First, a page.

“The house in which he works is crammed from basement to top floor with every conceivable device for filming animals, vegetables and minerals”, wrote documentarist Grahame Tharp, who visited filmmaker Frank Percy Smith’s North London home for the January 1941 edition of Documentary News Letter.
He was clearly struck both by the ingenuity on display – “If Mr. Smith wants some gadget, he makes it in his workshop in the basement.” – and the suburban mundanity of the scene – “By the time you have reached the microscopic camera upstairs, you will realise with a start that it is a good half-hour since Mrs. Smith came over … to say that lunch had already been waiting twenty minutes.” But in those humdrum surroundings – Chase Road, now Fairlawn Close, Southgate – Smith conjured up miniature worlds. This was nature viewed through trickeries of time and magnification, to inform, educate and enthrall.
With 2016’s Minute Bodies: The Intimate World Of F Percy Smith, three years in the making, Tindersticks’ Stuart A Staples has created an hour-long montage from a selection of Smith’s archive of films (shot between 1911 and 1945), enhanced by the addition of a new score by the band, whose soundtrack output now almost equals that of their studio albums.
Accompanying a screening in the first half of tonight’s show, the score is performed live tonight by an expanded line-up of the band. Sans context, Smith’s footage is able to develop new meanings and rhythms, with Tindersticks’ haunting, woozily abstract score transforming the films into something at once uncanny and entirely natural.
It’s a score that ranges in intensity from the ethereal, otherworldly main Percy’s Theme – the swelling wine glass rim tones of collaborator Christine Ott’s Ondes Martenot replicated here by guitarist Neil Fraser – to the cacophonous drone of double bass, cello, guitar and saw that accompanies scenes of bees gathering pollen. There are touches of humour too, in the bass harmonica which buzzes like an engine as a frog skates across water, or the Jaws-y menacing rumble as cells are slowly engulfed by an advancing ooze.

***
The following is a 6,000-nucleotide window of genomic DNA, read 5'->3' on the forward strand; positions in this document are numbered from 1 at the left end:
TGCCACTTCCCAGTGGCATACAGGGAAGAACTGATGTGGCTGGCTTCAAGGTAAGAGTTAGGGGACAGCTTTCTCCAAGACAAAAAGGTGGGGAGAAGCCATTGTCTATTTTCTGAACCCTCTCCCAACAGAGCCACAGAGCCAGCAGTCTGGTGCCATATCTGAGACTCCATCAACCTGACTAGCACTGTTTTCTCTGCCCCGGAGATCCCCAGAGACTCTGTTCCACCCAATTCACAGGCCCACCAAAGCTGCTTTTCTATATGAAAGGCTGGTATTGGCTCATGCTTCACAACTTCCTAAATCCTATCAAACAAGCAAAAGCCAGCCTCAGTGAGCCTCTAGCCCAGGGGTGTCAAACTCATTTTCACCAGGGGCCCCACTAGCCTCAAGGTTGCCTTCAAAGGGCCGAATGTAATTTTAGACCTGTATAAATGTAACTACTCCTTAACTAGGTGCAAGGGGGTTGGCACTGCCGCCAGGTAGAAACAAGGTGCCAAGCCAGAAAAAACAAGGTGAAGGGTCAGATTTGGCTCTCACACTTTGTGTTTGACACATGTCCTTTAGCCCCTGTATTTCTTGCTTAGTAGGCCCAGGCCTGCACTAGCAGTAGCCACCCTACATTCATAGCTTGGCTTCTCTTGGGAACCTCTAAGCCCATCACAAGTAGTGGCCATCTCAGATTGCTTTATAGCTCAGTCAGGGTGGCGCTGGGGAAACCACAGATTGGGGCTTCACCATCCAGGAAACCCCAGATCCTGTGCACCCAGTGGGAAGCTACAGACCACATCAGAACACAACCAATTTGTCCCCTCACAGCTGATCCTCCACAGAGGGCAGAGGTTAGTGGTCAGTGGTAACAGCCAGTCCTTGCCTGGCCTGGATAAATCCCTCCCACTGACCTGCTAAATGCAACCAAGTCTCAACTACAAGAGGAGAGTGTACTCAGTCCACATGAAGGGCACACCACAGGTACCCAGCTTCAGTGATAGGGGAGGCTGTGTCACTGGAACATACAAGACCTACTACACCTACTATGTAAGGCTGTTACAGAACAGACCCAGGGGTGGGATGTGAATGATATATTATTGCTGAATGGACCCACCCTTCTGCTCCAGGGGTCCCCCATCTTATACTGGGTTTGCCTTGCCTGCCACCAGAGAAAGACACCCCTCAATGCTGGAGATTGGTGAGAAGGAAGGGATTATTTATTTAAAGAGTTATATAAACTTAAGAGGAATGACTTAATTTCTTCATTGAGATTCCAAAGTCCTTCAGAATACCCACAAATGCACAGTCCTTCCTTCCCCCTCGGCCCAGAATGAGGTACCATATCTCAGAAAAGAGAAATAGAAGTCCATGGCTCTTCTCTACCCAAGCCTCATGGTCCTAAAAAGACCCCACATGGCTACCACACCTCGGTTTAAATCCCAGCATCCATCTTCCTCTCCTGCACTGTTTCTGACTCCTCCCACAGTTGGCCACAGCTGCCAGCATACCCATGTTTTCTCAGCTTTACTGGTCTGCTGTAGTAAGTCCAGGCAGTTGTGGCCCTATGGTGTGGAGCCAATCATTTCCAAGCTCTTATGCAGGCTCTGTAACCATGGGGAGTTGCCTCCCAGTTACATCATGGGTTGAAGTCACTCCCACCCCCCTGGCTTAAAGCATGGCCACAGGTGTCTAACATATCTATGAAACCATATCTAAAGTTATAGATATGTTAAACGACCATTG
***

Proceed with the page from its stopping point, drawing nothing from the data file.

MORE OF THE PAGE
Elsewhere, there’s loose, jazzy percussion from Earl Harvin and guest Thomas Belhom as micro-organisms burst and spread like tiny, monochromatic fireworks. And the sinister ‘The Strangler’, hypnotic and subtly electronic as over-friendly tendrils slyly coil around plant stems and tickle the surface of a rapidly-spinning alarm clock, perched on an upturned plant-pot, no doubt there to signpost Smith’s home-brewed time-lapse photography.
In the second half, there’s a set of songs taken from their back catalogue. After the instrumental – save for some wordless, high notes – first half, it’s comforting to hear Staples’ distinctive, quavering tones (a voice so distinctive that it’s surely only a matter of time before we see Steve Coogan and Rob Brydon face off over hors d’oeuvres over who does the best rendition of No More Affairs).
Concentrating on some lesser-heard tracks from their first two self-titled albums, along with a few choices from Waiting For The Moon and The Hungry Saw, it’s a subdued affair, even by their own sombre standards, save for moments like Terry Edwards’ roaring sax at the end of Say Something Now, taken from Staples’ solo Lucky Dog Recordings 03–04.
Perhaps best of all, there’s the rambling, loungey monologue of My Sister, from 1995’s Tindersticks. It’s a life in miniature, condensed to eight sublime minutes; a blackly funny, bleary-eyed second cousin to Pulp’s Babies (“Do you remember my sister? … She moved in with a gym teacher when she was fifteen, all muscles he was/He lost his job when it all came out, and couldn’t get another one, not in that kind of small town”).
Bittersweet and beautiful, her story ends – as must we all – by returning to nature on the most intimate of terms: “We buried her when she was 32 … She said she didn’t want to be cremated/and wanted a cheap coffin so the worms could get to her quickly.”